(posted on Sunday, February 28, 2021)
Sara E. Skrabalak, Professor of Chemistry at Indiana University is this year’s Crano Memorial Award recipient.
In compliance with Social Distancing, the Crano Lecture will take place online via a Zoom Meeting.
Virtual meeting times for the technical afternoon lecture and the general evening lecture are 3 PM and 7 PM, respectively. The Akron Section Outstanding Juniors Studying Chemistry Award Winners will be acknowledged prior to Professor Skrabalak’s evening lecture.
RSVP to email@example.com for meeting links.
Afternoon Technical Lecture
Multimetallic Nanomaterials by Design
The importance of molecular structure to molecular function is a central tenet in modern chemistry, with the lock-and-key model of enzyme activation representing a classic example. Likewise, the function of inorganic nanomaterials depends on a number of structural parameters that include crystallite size and shape as well as architecture (e.g., hollow versus solid). To realize the function of such materials, these structural parameters must be precisely controlled and the Skrabalak group is expanding the synthetic toolkit to achieve such advanced nanostructures. This seminar will highlight the use of seed-mediated methods to achieve structurally defined multimetallic nanomaterials. The previously unimagined nanostructures achieved by these methods impart new and enhanced properties for use in chemical sensing applications and catalysis. Ultimately, understanding the relationship between nanostructure form and function will allow this relationship to be inverted to achieve materials by design, where our synthetic toolkit will help to realize this vision and achieve desired nanomaterials on demand.
Evening General Lecture
From Honeycombs, Spider Webs, and Snowflakes to Stellated Metals: Symmetry in Nature and Nanomaterials
Nature exhibits its sense of symmetry in the beauty of a flower, the precision of a honeycomb, and the elaborate patterns of snowflakes. Beyond the appeal of symmetrical forms, such structures can impart function. For example, orb spiders weave in a spiral pattern to maximize the strength of their webs and bees construct honeycombs with close-packed hexagons to maximize honey storage. Symmetry underpins the structure and function of the world around us and is captured also in modern nanomaterials, where changing the symmetry of a crystal or the internal order of a nanoparticle superlattice can give novel function. This lecture will highlight lessons learned from the formation of snowflakes as they inspire the synthesis of nanoscale materials with similarly high symmetry and complex, hierarchical forms. We will also explore the symmetry-dependent properties of nanoscale materials, particularly how light can be manipulated at the nanoscale with metal crystals with defined, yet different, symmetries. These properties and ability are providing new platforms for chemical sensing and secured electronics.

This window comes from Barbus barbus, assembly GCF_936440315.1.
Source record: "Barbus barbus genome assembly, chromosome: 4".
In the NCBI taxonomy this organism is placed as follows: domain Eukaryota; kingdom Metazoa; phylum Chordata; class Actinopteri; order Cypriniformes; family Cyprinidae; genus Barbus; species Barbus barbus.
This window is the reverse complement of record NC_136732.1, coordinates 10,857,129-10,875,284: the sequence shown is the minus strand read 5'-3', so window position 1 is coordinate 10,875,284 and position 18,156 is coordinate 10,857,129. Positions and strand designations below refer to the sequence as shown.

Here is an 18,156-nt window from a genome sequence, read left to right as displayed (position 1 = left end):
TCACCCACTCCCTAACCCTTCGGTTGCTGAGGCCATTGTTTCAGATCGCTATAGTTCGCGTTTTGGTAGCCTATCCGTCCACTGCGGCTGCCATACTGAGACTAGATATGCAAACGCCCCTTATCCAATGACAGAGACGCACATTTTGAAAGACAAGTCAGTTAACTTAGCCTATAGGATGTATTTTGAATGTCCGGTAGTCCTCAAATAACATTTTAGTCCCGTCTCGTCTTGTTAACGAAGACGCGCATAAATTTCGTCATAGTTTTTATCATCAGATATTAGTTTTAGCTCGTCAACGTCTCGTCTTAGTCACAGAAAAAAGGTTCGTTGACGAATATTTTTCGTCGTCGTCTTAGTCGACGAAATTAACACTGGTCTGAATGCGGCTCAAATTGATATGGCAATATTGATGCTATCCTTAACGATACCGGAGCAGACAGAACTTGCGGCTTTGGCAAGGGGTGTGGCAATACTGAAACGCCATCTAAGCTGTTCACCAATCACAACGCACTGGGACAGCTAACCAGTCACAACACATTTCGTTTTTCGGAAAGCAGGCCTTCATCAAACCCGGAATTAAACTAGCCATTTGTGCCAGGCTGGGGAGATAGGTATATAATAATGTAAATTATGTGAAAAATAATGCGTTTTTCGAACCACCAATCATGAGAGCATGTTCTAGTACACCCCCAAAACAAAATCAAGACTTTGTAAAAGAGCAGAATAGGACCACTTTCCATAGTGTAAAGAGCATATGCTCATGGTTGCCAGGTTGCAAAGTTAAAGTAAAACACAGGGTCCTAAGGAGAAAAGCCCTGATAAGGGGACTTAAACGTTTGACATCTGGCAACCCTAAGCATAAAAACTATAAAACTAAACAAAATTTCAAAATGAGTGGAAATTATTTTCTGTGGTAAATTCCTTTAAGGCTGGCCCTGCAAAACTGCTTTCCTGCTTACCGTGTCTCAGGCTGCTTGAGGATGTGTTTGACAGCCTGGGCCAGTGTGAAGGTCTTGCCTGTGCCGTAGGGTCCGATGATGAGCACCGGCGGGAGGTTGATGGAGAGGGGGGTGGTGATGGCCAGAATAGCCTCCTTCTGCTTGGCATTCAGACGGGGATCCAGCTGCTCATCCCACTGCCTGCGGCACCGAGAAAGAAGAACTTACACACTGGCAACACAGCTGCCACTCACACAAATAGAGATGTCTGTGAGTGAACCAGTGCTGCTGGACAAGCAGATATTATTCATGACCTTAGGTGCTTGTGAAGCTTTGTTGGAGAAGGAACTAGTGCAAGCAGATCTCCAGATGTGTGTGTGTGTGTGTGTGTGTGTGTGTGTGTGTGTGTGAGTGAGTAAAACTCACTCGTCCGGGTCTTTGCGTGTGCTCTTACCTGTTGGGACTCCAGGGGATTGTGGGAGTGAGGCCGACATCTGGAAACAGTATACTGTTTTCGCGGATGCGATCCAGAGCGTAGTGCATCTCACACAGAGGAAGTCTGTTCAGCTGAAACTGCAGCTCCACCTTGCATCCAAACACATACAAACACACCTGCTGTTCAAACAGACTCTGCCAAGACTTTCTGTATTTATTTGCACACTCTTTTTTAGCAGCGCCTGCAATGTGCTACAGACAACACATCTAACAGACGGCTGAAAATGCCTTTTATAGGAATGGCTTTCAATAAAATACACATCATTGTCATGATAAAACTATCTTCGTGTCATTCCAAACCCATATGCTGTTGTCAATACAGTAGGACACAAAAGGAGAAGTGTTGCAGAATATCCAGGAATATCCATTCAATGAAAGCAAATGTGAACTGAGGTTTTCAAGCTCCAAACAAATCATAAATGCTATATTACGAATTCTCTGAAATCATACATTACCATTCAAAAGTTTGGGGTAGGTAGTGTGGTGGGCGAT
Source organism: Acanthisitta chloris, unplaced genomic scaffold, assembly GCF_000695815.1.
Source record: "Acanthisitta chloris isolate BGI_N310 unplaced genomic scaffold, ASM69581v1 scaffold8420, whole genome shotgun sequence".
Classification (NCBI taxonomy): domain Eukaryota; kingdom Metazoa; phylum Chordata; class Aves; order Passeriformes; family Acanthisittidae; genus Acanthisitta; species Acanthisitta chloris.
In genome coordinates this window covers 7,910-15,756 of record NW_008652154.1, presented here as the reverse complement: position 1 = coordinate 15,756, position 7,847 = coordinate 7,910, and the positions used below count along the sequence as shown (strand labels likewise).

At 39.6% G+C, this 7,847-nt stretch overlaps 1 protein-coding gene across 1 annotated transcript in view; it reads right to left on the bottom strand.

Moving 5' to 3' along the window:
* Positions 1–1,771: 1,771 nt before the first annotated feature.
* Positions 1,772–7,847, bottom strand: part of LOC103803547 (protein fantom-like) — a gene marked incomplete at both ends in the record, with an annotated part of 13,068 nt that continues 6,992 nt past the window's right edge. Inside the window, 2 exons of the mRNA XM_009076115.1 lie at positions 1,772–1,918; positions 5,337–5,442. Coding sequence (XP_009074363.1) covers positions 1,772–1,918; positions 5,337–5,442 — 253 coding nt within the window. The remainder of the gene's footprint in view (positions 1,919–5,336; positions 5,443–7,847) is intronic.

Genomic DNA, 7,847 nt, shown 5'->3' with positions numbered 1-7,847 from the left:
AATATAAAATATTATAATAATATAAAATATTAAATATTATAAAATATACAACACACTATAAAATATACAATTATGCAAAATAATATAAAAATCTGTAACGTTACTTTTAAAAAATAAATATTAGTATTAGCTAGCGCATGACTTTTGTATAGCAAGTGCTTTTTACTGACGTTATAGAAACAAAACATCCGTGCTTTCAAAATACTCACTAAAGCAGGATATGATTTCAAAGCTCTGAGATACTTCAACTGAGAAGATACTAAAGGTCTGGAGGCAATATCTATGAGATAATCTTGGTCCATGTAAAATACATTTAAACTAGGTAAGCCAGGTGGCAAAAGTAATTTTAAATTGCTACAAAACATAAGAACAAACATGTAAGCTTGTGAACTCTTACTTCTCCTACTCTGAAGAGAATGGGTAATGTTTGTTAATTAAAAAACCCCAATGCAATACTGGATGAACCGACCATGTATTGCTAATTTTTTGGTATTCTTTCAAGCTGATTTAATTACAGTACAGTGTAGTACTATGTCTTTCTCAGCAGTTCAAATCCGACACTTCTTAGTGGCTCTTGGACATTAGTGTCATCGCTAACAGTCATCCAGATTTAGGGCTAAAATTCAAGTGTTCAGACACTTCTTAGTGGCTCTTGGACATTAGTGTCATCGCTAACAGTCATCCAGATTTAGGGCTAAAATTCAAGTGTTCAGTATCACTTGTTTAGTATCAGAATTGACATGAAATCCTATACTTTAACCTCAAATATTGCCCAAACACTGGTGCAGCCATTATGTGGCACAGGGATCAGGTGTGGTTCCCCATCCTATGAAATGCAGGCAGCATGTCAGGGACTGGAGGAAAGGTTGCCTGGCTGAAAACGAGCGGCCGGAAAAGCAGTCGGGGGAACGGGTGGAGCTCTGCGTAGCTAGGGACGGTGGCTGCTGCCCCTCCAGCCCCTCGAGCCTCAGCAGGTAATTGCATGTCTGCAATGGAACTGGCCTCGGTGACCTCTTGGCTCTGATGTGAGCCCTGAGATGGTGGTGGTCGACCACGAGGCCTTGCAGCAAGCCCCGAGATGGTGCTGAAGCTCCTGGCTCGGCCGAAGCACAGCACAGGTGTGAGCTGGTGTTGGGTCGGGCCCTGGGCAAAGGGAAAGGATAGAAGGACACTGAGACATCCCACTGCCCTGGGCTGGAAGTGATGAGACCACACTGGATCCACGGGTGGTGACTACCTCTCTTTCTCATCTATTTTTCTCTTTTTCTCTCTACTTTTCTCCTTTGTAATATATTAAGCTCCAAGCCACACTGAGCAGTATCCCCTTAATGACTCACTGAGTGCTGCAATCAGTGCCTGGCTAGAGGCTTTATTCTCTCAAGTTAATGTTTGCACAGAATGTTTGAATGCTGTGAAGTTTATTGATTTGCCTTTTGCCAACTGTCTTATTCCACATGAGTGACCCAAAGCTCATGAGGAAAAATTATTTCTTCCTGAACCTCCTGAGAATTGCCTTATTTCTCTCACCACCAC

Bio: Dr. Skrabalak received her B.A. in chemistry from Washington University in St. Louis in 2002 where she conducted research with Professor William Buhro. She then moved to the University of Illinois at Urbana-Champaign, completing her Ph.D. in chemistry in fall of 2006 with the tutelage of Professor Kenneth Suslick. After postdoctoral research at the University of Washington – Seattle with Professors Younan Xia and Xingde Li, she began her independent career in the Chemistry Department at Indiana University – Bloomington in 2008, where she was named the James H. Rudy Professor in 2015.